In an interesting recap of last year’s award, Lauri Kubuitsile of Botswana has extended her winning streak by coming tops at the latest edition of the Golden Baobab prize for children’s literature. Her Mechanic’s Son won in the ‘Literature for 12-15 years’ category, where she also triumphed last year with her Lorato and her Wire Car. Lauri is not exactly unknown to readers of African Writing (The Empty Space on the Paper & The Dandelion Wishers).
Mirirai Moyo of Zimbabwe, who won in the 8 – 11 years category for Diki, The Little Earthworm, is new to the award list, although her country is not: Ivor Hartmann, last year’s winner is also Zimbabwean.
In addition, 16-year old Ahmed Farah of Kenya got the Rising Writer’s Award for his Letters from the Flames. Again, he retains the prize for Kenya, following on Aisha Kibwana’s win from last year.
Other writers on the shortlist selected by the six-person judging panel (Jay Heale, Nana Ayebia Clarke, Muthoni Garland, Bibi Bakare-Yusuf, Cynthia Pon and Meshack Asare ) are:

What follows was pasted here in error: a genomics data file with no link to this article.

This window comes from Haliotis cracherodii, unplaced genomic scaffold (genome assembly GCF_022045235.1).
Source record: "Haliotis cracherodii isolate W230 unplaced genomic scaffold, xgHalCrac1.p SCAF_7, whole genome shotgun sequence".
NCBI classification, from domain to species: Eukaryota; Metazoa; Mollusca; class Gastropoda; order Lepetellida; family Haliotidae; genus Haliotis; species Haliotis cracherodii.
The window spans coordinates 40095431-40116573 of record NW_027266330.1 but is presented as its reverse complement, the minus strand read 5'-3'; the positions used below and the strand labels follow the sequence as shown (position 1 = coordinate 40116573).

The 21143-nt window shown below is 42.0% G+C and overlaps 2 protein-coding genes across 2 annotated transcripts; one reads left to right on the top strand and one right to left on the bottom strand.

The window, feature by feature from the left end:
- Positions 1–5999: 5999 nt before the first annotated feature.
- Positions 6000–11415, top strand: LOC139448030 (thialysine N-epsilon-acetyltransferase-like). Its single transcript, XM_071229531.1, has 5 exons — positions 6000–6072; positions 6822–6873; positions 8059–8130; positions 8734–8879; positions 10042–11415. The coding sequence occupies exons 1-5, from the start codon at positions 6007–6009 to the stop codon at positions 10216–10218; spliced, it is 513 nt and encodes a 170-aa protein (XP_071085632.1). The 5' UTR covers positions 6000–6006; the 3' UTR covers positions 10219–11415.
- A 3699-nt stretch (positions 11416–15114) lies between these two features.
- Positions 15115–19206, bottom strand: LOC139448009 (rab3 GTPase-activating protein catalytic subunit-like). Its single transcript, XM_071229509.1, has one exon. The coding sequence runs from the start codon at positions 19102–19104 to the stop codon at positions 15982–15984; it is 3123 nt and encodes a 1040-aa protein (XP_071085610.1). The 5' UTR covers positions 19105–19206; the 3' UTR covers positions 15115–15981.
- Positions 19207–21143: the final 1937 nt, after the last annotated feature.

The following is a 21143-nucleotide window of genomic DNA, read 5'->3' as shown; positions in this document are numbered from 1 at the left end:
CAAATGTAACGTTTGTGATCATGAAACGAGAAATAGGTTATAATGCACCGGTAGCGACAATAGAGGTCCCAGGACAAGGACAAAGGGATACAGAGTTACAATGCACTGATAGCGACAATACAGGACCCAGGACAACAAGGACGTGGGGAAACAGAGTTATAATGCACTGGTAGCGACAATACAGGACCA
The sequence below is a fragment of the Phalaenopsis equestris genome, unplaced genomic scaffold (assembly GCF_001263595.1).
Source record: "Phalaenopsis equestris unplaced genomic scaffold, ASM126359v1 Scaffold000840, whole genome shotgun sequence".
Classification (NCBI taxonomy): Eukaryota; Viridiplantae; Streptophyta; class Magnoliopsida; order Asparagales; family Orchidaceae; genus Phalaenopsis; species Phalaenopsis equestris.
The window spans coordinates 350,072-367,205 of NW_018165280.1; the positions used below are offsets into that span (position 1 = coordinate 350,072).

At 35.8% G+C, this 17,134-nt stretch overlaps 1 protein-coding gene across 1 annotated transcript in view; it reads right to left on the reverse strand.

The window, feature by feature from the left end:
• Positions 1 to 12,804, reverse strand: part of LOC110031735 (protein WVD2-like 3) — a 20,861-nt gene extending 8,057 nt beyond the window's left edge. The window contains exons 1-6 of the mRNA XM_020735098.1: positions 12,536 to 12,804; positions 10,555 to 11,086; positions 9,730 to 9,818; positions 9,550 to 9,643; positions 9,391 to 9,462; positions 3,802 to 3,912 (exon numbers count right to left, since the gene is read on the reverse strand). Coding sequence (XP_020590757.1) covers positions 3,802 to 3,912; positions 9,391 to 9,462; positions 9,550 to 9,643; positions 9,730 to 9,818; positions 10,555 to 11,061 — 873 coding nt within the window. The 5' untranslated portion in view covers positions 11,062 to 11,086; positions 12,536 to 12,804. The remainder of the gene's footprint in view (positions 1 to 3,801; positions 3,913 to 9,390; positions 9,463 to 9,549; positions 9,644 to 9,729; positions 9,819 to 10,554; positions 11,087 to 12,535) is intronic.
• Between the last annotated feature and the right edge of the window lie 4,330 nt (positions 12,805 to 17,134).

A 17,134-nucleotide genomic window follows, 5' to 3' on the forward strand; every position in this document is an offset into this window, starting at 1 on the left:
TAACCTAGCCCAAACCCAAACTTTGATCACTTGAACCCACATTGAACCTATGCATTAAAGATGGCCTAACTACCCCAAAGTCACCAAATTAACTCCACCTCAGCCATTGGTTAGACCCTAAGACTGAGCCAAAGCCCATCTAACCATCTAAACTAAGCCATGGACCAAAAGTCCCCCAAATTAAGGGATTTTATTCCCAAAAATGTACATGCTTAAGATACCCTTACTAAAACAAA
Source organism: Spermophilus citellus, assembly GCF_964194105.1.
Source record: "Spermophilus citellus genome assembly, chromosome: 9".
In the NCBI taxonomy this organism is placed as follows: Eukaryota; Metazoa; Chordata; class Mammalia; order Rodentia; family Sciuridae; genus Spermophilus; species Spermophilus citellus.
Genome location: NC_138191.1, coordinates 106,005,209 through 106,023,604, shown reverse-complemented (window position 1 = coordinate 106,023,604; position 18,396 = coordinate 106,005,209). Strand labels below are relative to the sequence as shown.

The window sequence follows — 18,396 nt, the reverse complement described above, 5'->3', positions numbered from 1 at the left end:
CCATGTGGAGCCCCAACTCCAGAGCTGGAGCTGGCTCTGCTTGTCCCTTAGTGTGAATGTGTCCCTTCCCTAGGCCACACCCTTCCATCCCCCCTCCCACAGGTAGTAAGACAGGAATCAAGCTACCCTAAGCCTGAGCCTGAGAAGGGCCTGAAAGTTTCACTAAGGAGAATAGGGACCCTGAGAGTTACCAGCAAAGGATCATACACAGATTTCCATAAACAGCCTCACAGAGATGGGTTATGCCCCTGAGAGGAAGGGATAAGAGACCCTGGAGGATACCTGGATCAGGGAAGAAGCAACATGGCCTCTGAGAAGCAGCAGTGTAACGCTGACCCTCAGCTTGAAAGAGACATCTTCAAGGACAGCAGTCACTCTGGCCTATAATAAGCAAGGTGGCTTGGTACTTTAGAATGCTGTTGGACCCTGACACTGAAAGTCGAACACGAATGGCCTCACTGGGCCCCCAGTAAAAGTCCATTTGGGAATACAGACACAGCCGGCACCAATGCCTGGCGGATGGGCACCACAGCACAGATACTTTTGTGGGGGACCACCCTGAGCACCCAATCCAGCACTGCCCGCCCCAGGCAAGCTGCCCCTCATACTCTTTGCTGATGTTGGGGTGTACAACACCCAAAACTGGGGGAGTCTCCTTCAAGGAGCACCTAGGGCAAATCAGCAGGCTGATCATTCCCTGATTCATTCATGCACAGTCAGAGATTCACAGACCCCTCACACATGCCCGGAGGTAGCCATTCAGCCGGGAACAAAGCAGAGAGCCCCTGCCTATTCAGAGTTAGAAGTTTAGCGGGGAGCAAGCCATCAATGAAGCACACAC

- Dorothy Dyer for War Stories,
- Gothataone Moeng for The Rainmakers of Botalaote,
- Jenny Robson for Only the Stones Still Cry, and
- Patrick Ochieng for Neighbours.
It is early days yet for the Golden Baobab Prize and founders, Deborah Ahenkorah and Rama Shagaya. If the object is to create a prize whose shortlist brings writers to the attention of children and parents not just across Africa but throughout the world, there are still hillocks to climb… but there is a measure of success already: last year’s winning stories in the two main categories are already in print, having been published by South Africa’s Vivilia Publishing (Ivor Hartmann’s Mr. Goop was first published online in African Writing). Not a bad record for a well-regarded 2-year-old award.